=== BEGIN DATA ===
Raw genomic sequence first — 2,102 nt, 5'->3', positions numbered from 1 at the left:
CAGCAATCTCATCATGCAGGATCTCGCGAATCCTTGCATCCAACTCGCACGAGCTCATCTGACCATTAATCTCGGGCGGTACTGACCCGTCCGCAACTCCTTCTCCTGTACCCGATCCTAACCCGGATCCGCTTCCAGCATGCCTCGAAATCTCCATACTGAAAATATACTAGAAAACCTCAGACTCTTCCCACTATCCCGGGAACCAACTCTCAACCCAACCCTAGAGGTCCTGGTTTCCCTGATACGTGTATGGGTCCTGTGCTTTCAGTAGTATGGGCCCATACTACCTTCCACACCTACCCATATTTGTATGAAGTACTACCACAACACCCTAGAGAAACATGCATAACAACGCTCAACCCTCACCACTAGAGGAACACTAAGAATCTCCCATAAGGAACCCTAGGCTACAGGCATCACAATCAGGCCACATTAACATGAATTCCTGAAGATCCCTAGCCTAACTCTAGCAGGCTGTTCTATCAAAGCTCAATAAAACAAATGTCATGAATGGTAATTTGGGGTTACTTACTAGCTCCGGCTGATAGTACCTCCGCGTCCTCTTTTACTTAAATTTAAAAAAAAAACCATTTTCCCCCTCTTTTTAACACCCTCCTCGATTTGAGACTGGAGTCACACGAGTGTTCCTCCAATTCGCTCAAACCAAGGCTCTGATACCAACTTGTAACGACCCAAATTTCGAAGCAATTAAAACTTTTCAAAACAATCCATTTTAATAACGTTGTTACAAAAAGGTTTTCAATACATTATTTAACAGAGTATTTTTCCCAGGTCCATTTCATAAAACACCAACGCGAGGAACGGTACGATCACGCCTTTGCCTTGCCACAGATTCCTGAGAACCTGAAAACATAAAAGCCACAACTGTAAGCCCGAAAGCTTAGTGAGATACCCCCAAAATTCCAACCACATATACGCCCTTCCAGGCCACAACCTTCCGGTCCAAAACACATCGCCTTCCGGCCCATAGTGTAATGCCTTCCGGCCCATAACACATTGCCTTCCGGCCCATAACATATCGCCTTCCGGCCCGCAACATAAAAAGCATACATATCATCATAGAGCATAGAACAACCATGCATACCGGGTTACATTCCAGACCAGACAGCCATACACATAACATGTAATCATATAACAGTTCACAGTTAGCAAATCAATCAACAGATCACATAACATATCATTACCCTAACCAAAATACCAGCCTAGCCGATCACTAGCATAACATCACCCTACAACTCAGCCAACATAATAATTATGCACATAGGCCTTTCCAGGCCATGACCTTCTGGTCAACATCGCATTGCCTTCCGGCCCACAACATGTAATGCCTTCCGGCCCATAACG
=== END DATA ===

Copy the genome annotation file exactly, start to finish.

Raw genomic sequence first — 2,102 nt, 5'->3', positions numbered from 1 at the left:
CAGCAATCTCATCATGCAGGATCTCGCGAATCCTTGCATCCAACTCGCACGAGCTCATCTGACCATTAATCTCGGGCGGTACTGACCCGTCCGCAACTCCTTCTCCTGTACCCGATCCTAACCCGGATCCGCTTCCAGCATGCCTCGAAATCTCCATACTGAAAATATACTAGAAAACCTCAGACTCTTCCCACTATCCCGGGAACCAACTCTCAACCCAACCCTAGAGGTCCTGGTTTCCCTGATACGTGTATGGGTCCTGTGCTTTCAGTAGTATGGGCCCATACTACCTTCCACACCTACCCATATTTGTATGAAGTACTACCACAACACCCTAGAGAAACATGCATAACAACGCTCAACCCTCACCACTAGAGGAACACTAAGAATCTCCCATAAGGAACCCTAGGCTACAGGCATCACAATCAGGCCACATTAACATGAATTCCTGAAGATCCCTAGCCTAACTCTAGCAGGCTGTTCTATCAAAGCTCAATAAAACAAATGTCATGAATGGTAATTTGGGGTTACTTACTAGCTCCGGCTGATAGTACCTCCGCGTCCTCTTTTACTTAAATTTAAAAAAAAAACCATTTTCCCCCTCTTTTTAACACCCTCCTCGATTTGAGACTGGAGTCACACGAGTGTTCCTCCAATTCGCTCAAACCAAGGCTCTGATACCAACTTGTAACGACCCAAATTTCGAAGCAATTAAAACTTTTCAAAACAATCCATTTTAATAACGTTGTTACAAAAAGGTTTTCAATACATTATTTAACAGAGTATTTTTCCCAGGTCCATTTCATAAAACACCAACGCGAGGAACGGTACGATCACGCCTTTGCCTTGCCACAGATTCCTGAGAACCTGAAAACATAAAAGCCACAACTGTAAGCCCGAAAGCTTAGTGAGATACCCCCAAAATTCCAACCACATATACGCCCTTCCAGGCCACAACCTTCCGGTCCAAAACACATCGCCTTCCGGCCCATAGTGTAATGCCTTCCGGCCCATAACACATTGCCTTCCGGCCCATAACATATCGCCTTCCGGCCCGCAACATAAAAAGCATACATATCATCATAGAGCATAGAACAACCATGCATACCGGGTTACATTCCAGACCAGACAGCCATACACATAACATGTAATCATATAACAGTTCACAGTTAGCAAATCAATCAACAGATCACATAACATATCATTACCCTAACCAAAATACCAGCCTAGCCGATCACTAGCATAACATCACCCTACAACTCAGCCAACATAATAATTATGCACATAGGCCTTTCCAGGCCATGACCTTCTGGTCAACATCGCATTGCCTTCCGGCCCACAACATGTAATGCCTTCCGGCCCATAACG